When I first read the delightful Irish satirical classic, An Béal Bocht, (The Poor Mouth),one phrase that puzzled me was “… i bpriacal do mharfa ó chorchtacht na tíre” (p. 14). Literally, it would mean, “… in danger of being killed from the “corchtacht” [sic] of the land.” The official translation gives “from the steep gradient” for “ó chorchtacht.” But I was never able to find the basic word “corchtacht,” as such, in any dictionary.
The closest word was “crochtacht” (steepness), which would certainly make sense. But I always wondered why we had “ó chorchtacht” in both recent editions of the Irish language text (Mercier, 1986 and Mercier 1999). I pondered the possibilities. Was this a dialect spelling? Or a different word? Or some kind of word play on “Corca Dorcha,” the fictitious Gaeltacht setting of An Béal Bocht? But “Corca Dorcha” has the “ch” in “Dorcha,” not in “Corca,” so why would there be a word like “*corch” as the root of “corchtacht, even for imeartas focal (word play)”?
Or was it just a typo (botún cló)?
So I finally got to see one of the earliest editions of the work, the version printed by “An Press Náisiúnta” in 1942, printed in the seanchló (old print). DAS, yes, it’s “press” not “preas.” And, lo and behold (or could I say, “cló and behold”), there was my long-awaited word in its original spelling. As I had suspected, it was “crochtacht,” so the phrase read, in the original spelling, as “i bpeiriceal do mharbhtha ó chrochtacht na tíre” (lch. 14). It appears that the author had the usual spelling, but that the letters got reversed in the more recent editions.
Well, maybe that was all much ado about nothing much, just a typo. I hope you don’t think I’ve made a mountain (however steep the gradient) out of a molehill (hmm, the steepness gradient of a molehill?). But the question did plague me for over 20 years, and I was glad to finally be able to check the earlier printing.
Of course, there is much more to absorb about An Béal Bocht than the issue of a single typo. Who wrote this wit-laden and wonderfully cliché-cluttered faux autobiography? The author was Brian Ó Nualláin (Brian O’Nolan, 1911-1966), who had two pen names, no less! The first was “Myles na gCopaleen”(an Irish name in anglicized spelling). The second was “Flann O’Brien,” the name under which he wrote some of his other classic works, such as At Swim Two-Birds and The Hard Life. At Swim Two-Birds, was recently rumored to have been optioned for a movie, but last I looked online, there was nothing very definitive about it. Tá mé ag fanacht fós!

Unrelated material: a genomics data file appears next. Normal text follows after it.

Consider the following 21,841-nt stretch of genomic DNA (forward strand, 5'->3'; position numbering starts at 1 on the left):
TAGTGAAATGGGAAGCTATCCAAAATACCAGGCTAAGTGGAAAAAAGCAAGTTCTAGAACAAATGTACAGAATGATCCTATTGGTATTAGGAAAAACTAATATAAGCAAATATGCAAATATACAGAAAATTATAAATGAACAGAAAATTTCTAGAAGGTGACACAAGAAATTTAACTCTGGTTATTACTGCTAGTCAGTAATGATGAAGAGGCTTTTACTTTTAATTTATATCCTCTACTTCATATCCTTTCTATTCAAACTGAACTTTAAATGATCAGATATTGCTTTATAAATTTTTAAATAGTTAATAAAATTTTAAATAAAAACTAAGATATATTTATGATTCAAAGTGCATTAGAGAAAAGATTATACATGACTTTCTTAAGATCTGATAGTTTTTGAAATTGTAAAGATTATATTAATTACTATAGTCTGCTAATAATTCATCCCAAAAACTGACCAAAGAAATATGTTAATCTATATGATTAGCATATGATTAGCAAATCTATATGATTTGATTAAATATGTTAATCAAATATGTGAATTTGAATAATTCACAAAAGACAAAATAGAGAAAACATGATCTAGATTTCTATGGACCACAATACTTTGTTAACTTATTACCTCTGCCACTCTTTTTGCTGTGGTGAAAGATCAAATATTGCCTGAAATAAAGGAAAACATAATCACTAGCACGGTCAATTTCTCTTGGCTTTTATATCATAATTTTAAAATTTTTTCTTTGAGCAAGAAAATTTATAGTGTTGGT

And by the way, where else do we know this author from, a bit more on the side of popchultúr? ABC’s TV program Lost included some references to another Flann O’Brien novel, The Third Policeman, and apparently sales of the book spiked around that time. Lost‘s use of The Third Policeman is doubly interesting because O’Brien couldn’t find a publisher for the original manuscript, more or less gave up on it, and when the topic came up, he claimed he had, errmm, lost it. It wasn’t lost, just sitting, waiting for another attempt. It was published posthumously. GRMMA, a Lost, as an tagairt agus as MacGibbon & Kee as é a fhoilsiú i 1967! One wonders, how much research did the Abrams-Lieber-Lindelof team do in planning to use The Third Policeman in their Lost. Food for thought!
Before finishing up this post, let’s look at a few of the Irish or anglicized Irish words used above:
Copaleen, in the ainm cleite, Myles na gCopaleen: little horse, from “capaillín” (pony), which in turn is from “capall” (horse), a nice cognate of “cheval” (Fraincis), “caballo” (Spáinnis), and “caballus” (Laidin), among others.
In the pen name, instead of “Copaleen,” we see “na gCopaleen,” which makes the word plural and genitive, meaning “of the ponies” or “of the little horses.” I’ve always wondered why it’s not closer to “na gCapaillíní,” since we’d normally have the “-í” ending in Irish. But maybe ending the word at “-een” just sounded better. Eolas ag duine ar bith?
priacal, peril; i bpriacal [ib-REE-uh-kul, the “p” becomes silent], in peril
do mharfa [duh WAHR-uh-fuh], your killing, i.e. the killing of you, from “marú” (to kill, killing)
na tíre [nuh TEERzh-uh], of the land, from “tír” [teerzh], land
And regarding the pronunciation of the author’s original name, just remember that, in Irish, “Brian” sounds like “BRzhEE-un”, not like “BRY-un” (with the “bry” like English “my” or “cry”). The “zh” in my transcription stands for the buzzy “slender” Irish “r” sound that we also hear in “Máire” [MOYRzh-uh] and “tirim” [TIRzh-im].
“Ó Nualláin” is the Irish original of the surname “Nolan” and is pronounced “OH NOO-uh-law-in.”
Well, there’s much much more one could say about O’Brien / na gCopaleen / Ó Nualláin, but I hope that this little linguistic detail will prove helpful to other readers of An Béal Bocht, since I imagine others have been puzzled by the corchtacht/crochtacht dilemma as well. SGF — Róislín